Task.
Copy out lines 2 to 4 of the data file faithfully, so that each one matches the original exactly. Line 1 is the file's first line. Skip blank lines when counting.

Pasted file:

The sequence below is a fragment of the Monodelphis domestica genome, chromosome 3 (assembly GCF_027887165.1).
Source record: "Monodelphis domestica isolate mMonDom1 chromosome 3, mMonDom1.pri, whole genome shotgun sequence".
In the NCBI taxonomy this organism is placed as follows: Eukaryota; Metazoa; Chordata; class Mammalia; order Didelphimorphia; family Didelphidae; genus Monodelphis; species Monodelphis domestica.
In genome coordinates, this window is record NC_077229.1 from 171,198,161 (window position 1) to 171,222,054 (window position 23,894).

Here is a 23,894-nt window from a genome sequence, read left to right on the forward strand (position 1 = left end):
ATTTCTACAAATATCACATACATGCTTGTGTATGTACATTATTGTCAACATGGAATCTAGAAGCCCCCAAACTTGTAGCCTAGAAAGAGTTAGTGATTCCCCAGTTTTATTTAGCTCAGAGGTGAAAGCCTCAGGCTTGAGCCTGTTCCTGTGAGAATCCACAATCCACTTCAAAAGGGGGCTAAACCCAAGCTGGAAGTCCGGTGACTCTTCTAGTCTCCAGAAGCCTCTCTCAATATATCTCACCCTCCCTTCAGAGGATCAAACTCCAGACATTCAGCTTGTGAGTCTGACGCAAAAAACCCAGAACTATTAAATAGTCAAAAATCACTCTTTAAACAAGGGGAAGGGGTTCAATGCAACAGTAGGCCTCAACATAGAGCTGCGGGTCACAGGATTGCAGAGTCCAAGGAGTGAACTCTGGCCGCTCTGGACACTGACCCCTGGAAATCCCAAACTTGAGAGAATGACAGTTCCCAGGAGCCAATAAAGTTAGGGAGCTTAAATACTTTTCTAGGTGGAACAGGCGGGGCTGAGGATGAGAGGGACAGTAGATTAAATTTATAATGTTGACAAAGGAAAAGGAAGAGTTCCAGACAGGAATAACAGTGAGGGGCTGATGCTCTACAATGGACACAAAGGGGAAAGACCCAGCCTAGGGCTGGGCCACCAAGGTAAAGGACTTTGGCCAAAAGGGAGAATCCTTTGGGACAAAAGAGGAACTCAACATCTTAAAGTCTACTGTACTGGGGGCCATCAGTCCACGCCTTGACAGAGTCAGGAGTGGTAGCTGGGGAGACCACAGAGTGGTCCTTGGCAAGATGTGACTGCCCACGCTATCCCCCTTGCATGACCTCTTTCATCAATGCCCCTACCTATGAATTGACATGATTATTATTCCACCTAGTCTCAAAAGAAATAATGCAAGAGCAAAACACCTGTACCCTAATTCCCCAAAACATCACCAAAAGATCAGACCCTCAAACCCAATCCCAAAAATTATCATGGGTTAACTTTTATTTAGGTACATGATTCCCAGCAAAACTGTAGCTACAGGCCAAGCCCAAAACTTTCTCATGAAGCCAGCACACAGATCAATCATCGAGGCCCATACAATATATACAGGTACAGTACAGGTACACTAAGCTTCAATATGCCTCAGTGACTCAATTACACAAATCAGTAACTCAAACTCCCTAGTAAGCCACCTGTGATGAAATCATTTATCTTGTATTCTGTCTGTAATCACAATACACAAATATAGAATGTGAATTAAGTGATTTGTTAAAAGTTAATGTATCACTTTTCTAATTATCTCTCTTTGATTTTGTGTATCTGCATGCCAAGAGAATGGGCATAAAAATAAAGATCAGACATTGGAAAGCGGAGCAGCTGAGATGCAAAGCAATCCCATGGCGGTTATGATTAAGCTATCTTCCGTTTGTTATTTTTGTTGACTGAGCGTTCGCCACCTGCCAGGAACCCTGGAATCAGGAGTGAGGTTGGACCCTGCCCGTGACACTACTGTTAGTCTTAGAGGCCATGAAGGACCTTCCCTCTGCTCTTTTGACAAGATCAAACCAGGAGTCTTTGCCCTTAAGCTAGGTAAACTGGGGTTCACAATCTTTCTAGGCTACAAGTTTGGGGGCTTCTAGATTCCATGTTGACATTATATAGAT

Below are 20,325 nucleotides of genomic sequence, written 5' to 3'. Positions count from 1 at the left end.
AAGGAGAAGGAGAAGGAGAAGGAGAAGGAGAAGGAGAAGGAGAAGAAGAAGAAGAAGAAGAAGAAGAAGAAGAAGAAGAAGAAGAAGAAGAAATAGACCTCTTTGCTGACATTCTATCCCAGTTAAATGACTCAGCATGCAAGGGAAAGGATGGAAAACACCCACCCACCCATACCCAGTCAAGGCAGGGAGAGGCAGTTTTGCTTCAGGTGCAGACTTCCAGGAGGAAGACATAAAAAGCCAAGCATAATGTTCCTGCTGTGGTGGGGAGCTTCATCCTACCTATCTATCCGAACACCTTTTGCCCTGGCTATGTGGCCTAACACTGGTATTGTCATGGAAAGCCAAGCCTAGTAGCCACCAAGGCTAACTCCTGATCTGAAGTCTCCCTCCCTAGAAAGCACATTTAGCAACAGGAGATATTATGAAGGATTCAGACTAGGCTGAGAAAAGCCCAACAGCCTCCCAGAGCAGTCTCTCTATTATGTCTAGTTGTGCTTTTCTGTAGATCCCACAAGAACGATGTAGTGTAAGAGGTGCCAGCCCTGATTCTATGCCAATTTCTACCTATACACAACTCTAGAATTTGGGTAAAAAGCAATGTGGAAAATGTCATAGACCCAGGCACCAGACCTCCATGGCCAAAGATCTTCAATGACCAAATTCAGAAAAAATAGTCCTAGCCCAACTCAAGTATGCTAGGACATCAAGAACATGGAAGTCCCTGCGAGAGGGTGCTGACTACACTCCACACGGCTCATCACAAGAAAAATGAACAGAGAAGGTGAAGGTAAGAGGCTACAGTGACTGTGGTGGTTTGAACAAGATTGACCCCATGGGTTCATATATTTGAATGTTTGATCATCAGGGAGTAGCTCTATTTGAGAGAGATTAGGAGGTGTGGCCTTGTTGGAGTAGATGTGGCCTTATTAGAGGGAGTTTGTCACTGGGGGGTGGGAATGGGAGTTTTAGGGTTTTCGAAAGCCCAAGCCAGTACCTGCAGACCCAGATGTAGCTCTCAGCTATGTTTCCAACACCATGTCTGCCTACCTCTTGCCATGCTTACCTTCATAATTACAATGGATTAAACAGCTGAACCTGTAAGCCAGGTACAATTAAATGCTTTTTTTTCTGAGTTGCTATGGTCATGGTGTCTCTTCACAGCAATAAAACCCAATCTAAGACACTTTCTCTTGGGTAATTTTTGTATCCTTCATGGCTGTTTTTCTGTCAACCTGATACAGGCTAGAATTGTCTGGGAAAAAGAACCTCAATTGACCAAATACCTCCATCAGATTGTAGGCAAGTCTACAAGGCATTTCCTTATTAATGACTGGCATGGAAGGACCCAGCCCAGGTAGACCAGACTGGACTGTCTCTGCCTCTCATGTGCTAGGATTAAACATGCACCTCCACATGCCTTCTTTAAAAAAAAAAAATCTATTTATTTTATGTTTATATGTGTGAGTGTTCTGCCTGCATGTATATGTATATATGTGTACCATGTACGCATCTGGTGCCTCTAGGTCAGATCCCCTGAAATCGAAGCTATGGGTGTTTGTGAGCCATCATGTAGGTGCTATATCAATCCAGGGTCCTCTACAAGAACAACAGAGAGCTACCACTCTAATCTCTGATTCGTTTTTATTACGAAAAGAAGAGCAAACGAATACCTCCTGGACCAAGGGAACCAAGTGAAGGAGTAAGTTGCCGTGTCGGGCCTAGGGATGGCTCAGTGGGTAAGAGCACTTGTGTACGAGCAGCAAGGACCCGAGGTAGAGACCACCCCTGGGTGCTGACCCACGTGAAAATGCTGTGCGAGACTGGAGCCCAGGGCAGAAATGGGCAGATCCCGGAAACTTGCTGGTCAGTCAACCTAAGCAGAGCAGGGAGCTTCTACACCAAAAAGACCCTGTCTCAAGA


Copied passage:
Source record: "Monodelphis domestica isolate mMonDom1 chromosome 3, mMonDom1.pri, whole genome shotgun sequence".
In the NCBI taxonomy this organism is placed as follows: Eukaryota; Metazoa; Chordata; class Mammalia; order Didelphimorphia; family Didelphidae; genus Monodelphis; species Monodelphis domestica.
In genome coordinates, this window is record NC_077229.1 from 171,198,161 (window position 1) to 171,222,054 (window position 23,894).